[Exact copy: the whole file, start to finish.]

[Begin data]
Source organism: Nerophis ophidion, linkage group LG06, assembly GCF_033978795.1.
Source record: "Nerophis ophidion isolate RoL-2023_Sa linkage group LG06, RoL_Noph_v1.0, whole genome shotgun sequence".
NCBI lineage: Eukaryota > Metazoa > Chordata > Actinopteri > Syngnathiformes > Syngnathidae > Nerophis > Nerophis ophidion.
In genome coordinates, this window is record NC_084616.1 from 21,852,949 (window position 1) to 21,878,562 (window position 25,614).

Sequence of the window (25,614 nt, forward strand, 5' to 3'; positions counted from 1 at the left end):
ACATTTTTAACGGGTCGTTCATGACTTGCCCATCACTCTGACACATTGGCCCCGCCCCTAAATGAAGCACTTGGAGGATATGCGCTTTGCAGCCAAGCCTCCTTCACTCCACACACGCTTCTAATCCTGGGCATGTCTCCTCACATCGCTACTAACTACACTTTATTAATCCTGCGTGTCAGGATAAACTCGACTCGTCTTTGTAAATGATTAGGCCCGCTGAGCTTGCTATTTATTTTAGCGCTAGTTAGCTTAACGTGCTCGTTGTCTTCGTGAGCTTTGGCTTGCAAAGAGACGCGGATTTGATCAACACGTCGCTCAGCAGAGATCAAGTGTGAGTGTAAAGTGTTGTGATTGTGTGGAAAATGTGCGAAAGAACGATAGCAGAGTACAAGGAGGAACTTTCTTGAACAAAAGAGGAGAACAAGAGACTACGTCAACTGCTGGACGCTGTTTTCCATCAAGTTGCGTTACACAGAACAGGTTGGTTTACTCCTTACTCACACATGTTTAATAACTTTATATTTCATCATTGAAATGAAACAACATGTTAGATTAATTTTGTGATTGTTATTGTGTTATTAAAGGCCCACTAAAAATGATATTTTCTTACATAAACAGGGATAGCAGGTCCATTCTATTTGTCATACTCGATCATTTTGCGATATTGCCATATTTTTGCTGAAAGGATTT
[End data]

Source organism: Nerophis ophidion, linkage group LG06, assembly GCF_033978795.1.
Source record: "Nerophis ophidion isolate RoL-2023_Sa linkage group LG06, RoL_Noph_v1.0, whole genome shotgun sequence".
NCBI lineage: Eukaryota > Metazoa > Chordata > Actinopteri > Syngnathiformes > Syngnathidae > Nerophis > Nerophis ophidion.
In genome coordinates, this window is record NC_084616.1 from 21,852,949 (window position 1) to 21,878,562 (window position 25,614).

Sequence of the window (25,614 nt, forward strand, 5' to 3'; positions counted from 1 at the left end):
ACATTTTTAACGGGTCGTTCATGACTTGCCCATCACTCTGACACATTGGCCCCGCCCCTAAATGAAGCACTTGGAGGATATGCGCTTTGCAGCCAAGCCTCCTTCACTCCACACACGCTTCTAATCCTGGGCATGTCTCCTCACATCGCTACTAACTACACTTTATTAATCCTGCGTGTCAGGATAAACTCGACTCGTCTTTGTAAATGATTAGGCCCGCTGAGCTTGCTATTTATTTTAGCGCTAGTTAGCTTAACGTGCTCGTTGTCTTCGTGAGCTTTGGCTTGCAAAGAGACGCGGATTTGATCAACACGTCGCTCAGCAGAGATCAAGTGTGAGTGTAAAGTGTTGTGATTGTGTGGAAAATGTGCGAAAGAACGATAGCAGAGTACAAGGAGGAACTTTCTTGAACAAAAGAGGAGAACAAGAGACTACGTCAACTGCTGGACGCTGTTTTCCATCAAGTTGCGTTACACAGAACAGGTTGGTTTACTCCTTACTCACACATGTTTAATAACTTTATATTTCATCATTGAAATGAAACAACATGTTAGATTAATTTTGTGATTGTTATTGTGTTATTAAAGGCCCACTAAAAATGATATTTTCTTACATAAACAGGGATAGCAGGTCCATTCTATTTGTCATACTCGATCATTTTGCGATATTGCCATATTTTTGCTGAAAGGATTT